- The Washington Times - Friday, June 3, 2011

By Madison Smartt Bell
Vintage Books, $15, 208 pages

Is this book weird or wonderful, disturbing or compelling, mysterious or mystical? How about all of the above? In this, his 16th work of fiction, Madison Smartt Bell proves once again that he deserves to be far better known and more widely read.

Increasingly unsettling and ultimately scarifying, “The Color of Night” begins with the middle-aged Mae, a blackjack dealer in a Las Vegas casino, watching - over and over again - the collapse of the Twin Towers. The core evil in that heinous act is not the only reason for her near obsession. The other reason is that in one of the crowd shots she sees Laurel, her former lover: “Blood was running from the corner of her mouth, like in the old days, but not for the same reasons.”

Such references and hints abound as Mae tells her tale, and before long we realize that she and Laurel were members of The People, a group of lost and eventually murderous souls living collectively on a rural property under the spell of a madman whom Mae refers to only as “D.” In fact, Laurel and Mae were more than mere members; they both played active roles in the killings of random victims in a posh home in Los Angeles.

So what we have here, beneath a thin veneer of fiction, is the Manson Family killings. But what a beautiful veneer it is, if one can use that word in relation to acts of such violent depravity.

The reader is, however, forewarned. In an untitled acknowledgments paragraph placed upfront, Mr. Bell writes that for years he has said his work is “dictated to me by daemons,” and calls this book “*urely … the most vicious and appalling story ever to pass through my hand to the page.” He follows that with a frontispiece quote from Iris Murdoch’s “The Unicorn”:

“The victims of power, and any power has its victims, are themselves infected. They have then to pass it on, to use the power on others.”

To prove that point, the author flashes back though Mae’s life, and we meet the family - the inept and colorless father, the constantly complaining mother (so detested by Mae that she refers to her only as “the Mom-thing”), and then the elder brother, Terrell, a world-class sicko made even worse by his service in Vietnam. Incest is but one of his favorite pastimes. Others include bestiality, torture, arson - you name it.

He is particularly fond of weapons - guns and, especially, knives. Weaponry is but one of those powers (referred to by Iris Murdoch) that he passes on to his sister beginning when she was 11 and he 15.

They find a knife in the woods, and it becomes a totem of terror. Mae tells us, “Terrell, possessive of most of his things, shared this weapon equally with me. The blade was a glossy smooth black, like glass, and if we turned it at a certain angle to the light, we saw flecks of gold drifting deep down inside it, like warm stars in a faraway galaxy.” (It’s characteristic of Mr. Bell that some of his most beautiful writing occurs within contexts that are anything but.)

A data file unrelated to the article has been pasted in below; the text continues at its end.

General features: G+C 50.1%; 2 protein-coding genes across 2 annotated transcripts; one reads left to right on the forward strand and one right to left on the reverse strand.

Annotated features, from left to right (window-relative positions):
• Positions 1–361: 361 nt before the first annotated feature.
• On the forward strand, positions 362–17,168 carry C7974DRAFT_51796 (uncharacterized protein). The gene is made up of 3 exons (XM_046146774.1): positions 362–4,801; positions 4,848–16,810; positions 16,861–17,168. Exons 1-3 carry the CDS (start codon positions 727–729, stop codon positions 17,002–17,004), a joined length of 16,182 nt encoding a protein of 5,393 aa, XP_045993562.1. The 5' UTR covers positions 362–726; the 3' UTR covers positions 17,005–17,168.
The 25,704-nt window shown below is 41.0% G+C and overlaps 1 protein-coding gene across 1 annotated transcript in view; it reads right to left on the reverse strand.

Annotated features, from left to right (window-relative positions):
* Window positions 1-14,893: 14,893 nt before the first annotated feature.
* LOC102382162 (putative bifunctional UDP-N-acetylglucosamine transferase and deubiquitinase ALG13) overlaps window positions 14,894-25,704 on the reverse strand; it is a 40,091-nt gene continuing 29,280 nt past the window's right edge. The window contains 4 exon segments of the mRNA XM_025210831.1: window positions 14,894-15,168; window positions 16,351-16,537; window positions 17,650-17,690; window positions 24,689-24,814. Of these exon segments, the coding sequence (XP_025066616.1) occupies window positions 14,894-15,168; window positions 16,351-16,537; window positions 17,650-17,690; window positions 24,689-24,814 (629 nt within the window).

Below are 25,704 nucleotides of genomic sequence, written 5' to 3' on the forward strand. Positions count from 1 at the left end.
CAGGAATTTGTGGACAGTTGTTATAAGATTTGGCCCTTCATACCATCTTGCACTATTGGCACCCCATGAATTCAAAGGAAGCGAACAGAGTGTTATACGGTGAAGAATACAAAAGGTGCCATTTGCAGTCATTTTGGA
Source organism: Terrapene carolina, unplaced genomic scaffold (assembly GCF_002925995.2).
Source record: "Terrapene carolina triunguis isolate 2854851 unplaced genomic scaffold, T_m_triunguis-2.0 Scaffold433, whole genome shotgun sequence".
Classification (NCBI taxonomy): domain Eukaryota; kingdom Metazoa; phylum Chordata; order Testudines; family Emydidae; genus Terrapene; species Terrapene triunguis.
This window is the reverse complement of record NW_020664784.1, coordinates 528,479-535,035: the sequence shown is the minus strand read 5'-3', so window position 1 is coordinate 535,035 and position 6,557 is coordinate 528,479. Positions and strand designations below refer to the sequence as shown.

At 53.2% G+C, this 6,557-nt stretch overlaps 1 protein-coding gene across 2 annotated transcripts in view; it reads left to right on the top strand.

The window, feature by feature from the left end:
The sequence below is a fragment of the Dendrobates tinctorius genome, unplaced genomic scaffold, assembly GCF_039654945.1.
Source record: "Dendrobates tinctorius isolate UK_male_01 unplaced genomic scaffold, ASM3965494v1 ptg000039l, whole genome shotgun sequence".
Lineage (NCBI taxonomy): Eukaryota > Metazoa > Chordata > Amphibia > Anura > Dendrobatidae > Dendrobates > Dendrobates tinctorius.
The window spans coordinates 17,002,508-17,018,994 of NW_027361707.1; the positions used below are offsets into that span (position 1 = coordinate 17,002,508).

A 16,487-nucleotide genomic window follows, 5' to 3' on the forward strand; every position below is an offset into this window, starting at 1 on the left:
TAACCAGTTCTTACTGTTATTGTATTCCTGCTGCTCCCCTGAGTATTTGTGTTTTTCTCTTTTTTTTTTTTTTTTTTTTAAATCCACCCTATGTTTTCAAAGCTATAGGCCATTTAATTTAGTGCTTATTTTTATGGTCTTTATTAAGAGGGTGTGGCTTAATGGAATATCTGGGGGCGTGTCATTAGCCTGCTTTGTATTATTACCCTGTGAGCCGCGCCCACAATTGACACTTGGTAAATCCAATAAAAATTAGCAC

We eventually learn that Mae and Laurel were the only ones who escaped when the authorities raided the “farm” where D held diabolical sway over his colony of lost and pitiful souls. After the two women split up, Laurel returns (defects?) to the straight world, but Mae opts to live in a weird demimonde under an assumed name.

Her home is a trailer on the edge of the desert, and when she returns after work she likes to take her rifle out into the bleak darkness. Sometimes, spying a coyote, she just aims, other times not.

Seeing Laurel in the Sept. 11 shots, Mae becomes determined to find her and reunite. That misbegotten dream becomes the engine of the story, along with the side trips into Mae’s unsettling past, and much time spent reconstructing the days with D and others on the farm.

It’s all very eerie, and all very well told. As in the best of fiction, the author shows you what happens. Mr. Bell is one of those writers who can’t write a bad sentence, which keeps you reading even when the scene at hand is repellant. He is very good at re-creating the very bad.

In the end, Mr. Bell’s artistry transcends his use of the Manson case. What comes across with a powerful impact is the terrible truth - one we keep rediscovering with each new madman killing - that a horribly abused child often grows up to become a horribly abusive adult.

Read it and weep.

John Greenya is a Washington-area writer.

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